Another advantage of building your own aircraft is it allows you to get a Repairman Certificate. This Certificate from the FAA allows you to perform the maintenance on your aircraft. They’re thought is if you built it, you probably know enough to take care of it. This would save about $800 per year, plus if any work was required I wouldn’t have to pay a mechanic saving me any more money! I’m pretty handy and have done a lot of reading, and after doing of Vans practice kits I feel comfortable building.
Let’s take a look at the pros and cons of building and buying, and see if that can push me one direction or the other.
Building Pros + Cons
- I can build it the way I want it.
- I don’t have to spend all the money right away.
- Cheaper to own, fly, and operate.
- More expensive initial investment, but better final product.
- It could take 5-7 years to build.
- I need a place to store and build the aircraft, and maybe have to pay for it.
- I can add and remove parts and/or electronics at will.
Buying Pros + Cons
- I can look for a good deal on an aircraft to get the best value.
- I would have to take out a loan to pay for it.
- More expensive to own but could potentially have lower initial investment.
- Would be an older aircraft, nothing fancy.
- I can start flying it once I’ve bought it.
- Mechanic costs…
Alright so I definitely want to build for many reasons. I love using my hands, working on projects, and this is right up my alley. I’ll have to learn some skills and have a lot of patience, but if I commit this is something that I can really get behind working on. I like that building enables me to do my own maintenance which not only saves money, but also gives me some flying related thing I can do without actually spending the money to be in the air. I like that I can make changes as I see fit, like maybe add in my own electronics?!?! I can also start small with minimal instruments and a smaller engine, and eventually upgrade to larger, better stuff.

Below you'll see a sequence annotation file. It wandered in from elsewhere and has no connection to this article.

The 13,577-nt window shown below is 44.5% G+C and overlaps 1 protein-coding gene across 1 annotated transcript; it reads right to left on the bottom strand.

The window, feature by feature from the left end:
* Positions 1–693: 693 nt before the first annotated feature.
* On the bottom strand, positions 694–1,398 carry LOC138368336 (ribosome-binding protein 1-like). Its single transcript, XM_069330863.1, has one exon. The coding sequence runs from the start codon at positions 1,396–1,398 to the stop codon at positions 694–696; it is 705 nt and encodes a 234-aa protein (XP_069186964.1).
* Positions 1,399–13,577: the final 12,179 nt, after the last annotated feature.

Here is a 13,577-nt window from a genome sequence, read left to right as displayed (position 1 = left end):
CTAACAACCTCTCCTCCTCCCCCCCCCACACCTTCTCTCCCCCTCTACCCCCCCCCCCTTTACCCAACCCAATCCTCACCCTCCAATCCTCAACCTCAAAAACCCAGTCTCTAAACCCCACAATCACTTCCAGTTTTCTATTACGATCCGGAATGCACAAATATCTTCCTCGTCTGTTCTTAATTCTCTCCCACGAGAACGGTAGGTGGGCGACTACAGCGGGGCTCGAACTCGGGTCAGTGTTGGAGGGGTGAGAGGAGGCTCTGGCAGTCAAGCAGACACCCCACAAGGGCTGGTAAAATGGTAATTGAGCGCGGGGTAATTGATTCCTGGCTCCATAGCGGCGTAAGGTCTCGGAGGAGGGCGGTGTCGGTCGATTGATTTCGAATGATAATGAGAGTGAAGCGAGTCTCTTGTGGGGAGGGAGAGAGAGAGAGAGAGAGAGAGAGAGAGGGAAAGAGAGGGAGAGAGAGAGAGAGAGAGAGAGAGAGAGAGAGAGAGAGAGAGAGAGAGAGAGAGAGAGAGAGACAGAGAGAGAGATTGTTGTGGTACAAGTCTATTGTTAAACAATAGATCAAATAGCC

One I will eliminate right away is the Zenith CH650. At first I really liked this aircraft. I actually went and test flew this aircraft in Mexico, MO at the factory. Great people, answered all my questions, and I loved the way the plane flew. One problem, the cabin was too small. I’m not a big guy at 5’11” and 200lbs, but I do have 22″ shoulder width. This aircraft was tight and made me claustrophobic. I could probably get used to it, but I doubt the occasional passengers could.
Next the Kitfox 7. This is a very comfortable roomy aircraft with a lot of carrying capacity. It’s a little slow to cruise, but the thing I really don’t like; it’s tube and fabric. This means the structure is built mainly out of metal tubes that then get covered with heat shrink fabric. When you buy this kit all the welding is done and the main components are built. The builders job is mainly assembly, engine work, electrical, and covering. There’s nothing wrong with tube and fabric airplanes, it just isn’t for me. I want to feel more involved in the build of the airplane.
So we’re back to the RV-7 and -9. Really the only difference is the wing. The -7 is aerobatic while the -9 has a thicker asymmetrical wing and for cross-country. The -7 uses larger engines, meaning more expensive. Since resale value on both is good, a more expensive engine is not necessarily a downside other than the initial cost. So which airplane, oofta! I’ve gone back and forth MANY times, so I’ve got to go back to my mission. Fast, affordable, good at many things, and good for the long term. The RV-7 fits that perfectly. It does everything the -9 can, plus it’s aerobatic. It’s also one of the most popular kits Van’s sells. So that’s it, the RV-7 it is!